Deep sequencing of PCR amplicons arising from pooled gDNA samples is an attractive technique for maximizing the sequence coverage at targeted loci in the genome (12). Barcodes added to oligonucleotide primers during NGS library preparation allow multiple samples comprising thousands of individuals to be sequenced in a single Illumina lane (13). PCR enrichment is often used prior to NGS analysis for viral genomes (14). For the identification of rare mutants in plant cultivars, amplicon sequencing of multidimensional pools of gDNA has proven to be a powerful and useful tool. Spiked sequence control experiments have shown that amplicon sequencing can routinely detect SNP variants with frequencies as low as 0.002 as distinguishable from sequencing noise (15). Several computational workflows for mapping reads and quantifying SNP frequencies have been compared head-to-head (12, 16) to understand the bias resulting from data processing methods. Cumulatively, these studies show that amplicon sequencing of pooled gDNAs is an economical and robust method for identifying rare SNPs at target loci.

Here we demonstrate an amplicon sequencing analysis pipeline for Haplotype-resolution analysis of Unique loci by bulk Genomic Extraction (HUGE). We used the HUGE pipeline to perform haplotype-level analysis of >10,000 individual Spotted Wing Drosophila (SWD, Drosophila suzukii Matsumura) isolated from two field sites in the North-Central United States across two growing seasons. We targeted SWD as a model pest because of its global impact on fruit production (17, 18), and because it is the focus of genetic biocontrol technology development. We used amplicon NGS and bioinformatic analysis of multiple loci to quantify haplotype frequencies in pools of up to 2,000 flies. The data we generated suggest that genetic biocontrol is feasible for these populations and would face low initial rates of genetic resistance. Our results show no difference in the population genetics either spatially between the two field sites or temporally over two years.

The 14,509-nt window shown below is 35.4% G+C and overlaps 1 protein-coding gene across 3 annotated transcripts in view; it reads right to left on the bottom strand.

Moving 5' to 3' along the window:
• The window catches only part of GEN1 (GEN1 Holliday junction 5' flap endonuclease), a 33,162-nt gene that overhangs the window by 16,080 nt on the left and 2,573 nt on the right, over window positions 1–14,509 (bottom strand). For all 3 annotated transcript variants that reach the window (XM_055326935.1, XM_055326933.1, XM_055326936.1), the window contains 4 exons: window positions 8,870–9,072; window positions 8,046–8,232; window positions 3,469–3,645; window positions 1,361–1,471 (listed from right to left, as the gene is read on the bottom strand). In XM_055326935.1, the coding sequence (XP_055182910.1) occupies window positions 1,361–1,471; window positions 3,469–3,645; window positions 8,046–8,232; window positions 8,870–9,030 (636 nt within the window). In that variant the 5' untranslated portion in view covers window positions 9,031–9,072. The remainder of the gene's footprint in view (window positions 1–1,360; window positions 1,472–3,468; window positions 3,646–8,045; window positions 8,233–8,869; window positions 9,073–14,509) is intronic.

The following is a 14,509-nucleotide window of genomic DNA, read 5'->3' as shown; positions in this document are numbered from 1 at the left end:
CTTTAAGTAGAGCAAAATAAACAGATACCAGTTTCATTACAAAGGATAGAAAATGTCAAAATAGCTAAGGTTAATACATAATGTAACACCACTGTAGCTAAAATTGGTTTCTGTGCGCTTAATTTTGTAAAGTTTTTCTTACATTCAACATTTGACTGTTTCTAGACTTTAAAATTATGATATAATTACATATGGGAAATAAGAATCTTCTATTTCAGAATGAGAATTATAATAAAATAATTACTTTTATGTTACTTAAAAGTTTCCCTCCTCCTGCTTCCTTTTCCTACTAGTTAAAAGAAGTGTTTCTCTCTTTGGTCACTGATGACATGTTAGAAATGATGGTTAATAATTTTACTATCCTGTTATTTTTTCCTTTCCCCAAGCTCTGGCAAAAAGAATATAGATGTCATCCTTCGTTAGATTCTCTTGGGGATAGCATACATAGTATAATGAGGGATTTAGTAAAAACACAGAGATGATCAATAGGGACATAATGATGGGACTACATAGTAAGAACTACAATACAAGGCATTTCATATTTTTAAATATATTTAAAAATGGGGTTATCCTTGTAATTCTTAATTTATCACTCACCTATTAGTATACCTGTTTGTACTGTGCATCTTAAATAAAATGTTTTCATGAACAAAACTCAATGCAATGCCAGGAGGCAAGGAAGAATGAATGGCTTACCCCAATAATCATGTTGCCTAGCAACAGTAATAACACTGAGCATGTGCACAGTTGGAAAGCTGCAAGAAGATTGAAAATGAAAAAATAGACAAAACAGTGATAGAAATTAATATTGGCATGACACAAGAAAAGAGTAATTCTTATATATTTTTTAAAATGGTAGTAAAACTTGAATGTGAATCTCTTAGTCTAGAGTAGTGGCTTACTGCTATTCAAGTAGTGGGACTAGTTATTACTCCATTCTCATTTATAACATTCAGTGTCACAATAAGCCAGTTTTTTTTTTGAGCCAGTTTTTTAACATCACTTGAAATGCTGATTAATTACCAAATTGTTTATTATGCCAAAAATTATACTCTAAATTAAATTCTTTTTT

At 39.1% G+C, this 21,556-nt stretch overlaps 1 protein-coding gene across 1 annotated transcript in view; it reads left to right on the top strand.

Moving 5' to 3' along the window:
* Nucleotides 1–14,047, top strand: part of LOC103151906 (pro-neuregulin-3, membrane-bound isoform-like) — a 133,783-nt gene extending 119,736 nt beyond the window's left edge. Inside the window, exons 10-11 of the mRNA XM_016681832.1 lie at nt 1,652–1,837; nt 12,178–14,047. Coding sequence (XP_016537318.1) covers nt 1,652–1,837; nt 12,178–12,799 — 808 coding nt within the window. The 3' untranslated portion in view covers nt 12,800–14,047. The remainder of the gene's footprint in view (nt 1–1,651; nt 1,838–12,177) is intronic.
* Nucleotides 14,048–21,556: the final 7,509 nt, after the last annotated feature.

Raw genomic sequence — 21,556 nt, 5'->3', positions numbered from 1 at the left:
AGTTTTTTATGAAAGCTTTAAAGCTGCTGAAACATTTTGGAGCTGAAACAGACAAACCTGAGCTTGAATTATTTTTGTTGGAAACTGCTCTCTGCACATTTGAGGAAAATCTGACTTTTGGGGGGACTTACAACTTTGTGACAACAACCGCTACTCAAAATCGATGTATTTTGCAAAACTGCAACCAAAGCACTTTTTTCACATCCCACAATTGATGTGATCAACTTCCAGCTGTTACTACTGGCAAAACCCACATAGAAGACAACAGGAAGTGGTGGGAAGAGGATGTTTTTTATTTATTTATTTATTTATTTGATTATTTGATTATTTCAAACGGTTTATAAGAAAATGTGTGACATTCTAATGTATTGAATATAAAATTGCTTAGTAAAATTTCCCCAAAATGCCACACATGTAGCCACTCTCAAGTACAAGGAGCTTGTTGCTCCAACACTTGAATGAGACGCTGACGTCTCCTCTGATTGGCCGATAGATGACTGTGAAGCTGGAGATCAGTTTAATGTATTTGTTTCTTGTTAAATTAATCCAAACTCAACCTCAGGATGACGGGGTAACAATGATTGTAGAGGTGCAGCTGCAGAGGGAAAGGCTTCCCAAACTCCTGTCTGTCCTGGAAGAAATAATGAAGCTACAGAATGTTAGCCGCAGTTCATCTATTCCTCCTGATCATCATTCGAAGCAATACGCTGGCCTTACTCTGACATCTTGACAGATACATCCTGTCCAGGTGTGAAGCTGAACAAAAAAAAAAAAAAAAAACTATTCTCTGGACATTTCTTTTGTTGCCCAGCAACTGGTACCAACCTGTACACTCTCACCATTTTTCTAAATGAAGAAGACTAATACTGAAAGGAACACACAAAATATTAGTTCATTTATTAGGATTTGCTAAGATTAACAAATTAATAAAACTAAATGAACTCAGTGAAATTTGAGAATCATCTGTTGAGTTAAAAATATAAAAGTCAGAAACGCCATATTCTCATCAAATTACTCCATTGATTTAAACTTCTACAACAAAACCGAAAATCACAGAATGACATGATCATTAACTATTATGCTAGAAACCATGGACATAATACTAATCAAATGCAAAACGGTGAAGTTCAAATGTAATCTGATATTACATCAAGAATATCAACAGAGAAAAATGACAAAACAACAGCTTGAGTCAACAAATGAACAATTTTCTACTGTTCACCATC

Materials and methods

2018 field collections

Two raspberry farms in Minnesota, US were selected as field sites for SWD trapping. Fifteen Scentry SWD drowning traps were set at each location to collect SWD for 1 or 2 weeks. The traps were baited with Scentry SWD lures (Scentry Biologicals Inc., Billings, MT) and 200 mL drowning fluid to drown and collect SWD. Drowning fluid is 0.5% Palmolive dish soap in tap water. Traps were harvested weekly.

2019 field collections

The same two raspberry farms were used for the 2019 field collections. Fifteen Scentry SWD drowning traps were set at each location to collect SWD for 1 to 3 weeks. Due to high demand for SWD trap lures, Scentry lures were not available for every trap in 2019. For the early July 2019 collections, half of the traps were baited with 200 mL apple cider vinegar (containing 0.5% Palmolive dish soap) without a Scentry SWD lure (Figures 1B, C, yellow dots) while the other half were baited with Scentry SWD lures and 200 mL drowning fluid (Figures 1B, C, pink dots). For the late July and September 2019 SWD collections, half of the traps were baited with apple cider vinegar with soap and Scentry SWD lures (Figures 1B, C, yellow dots) while the other half were baited with Scentry SWD lures and drowning fluid (Figures 1B, C, pink dots). Traps were harvested weekly.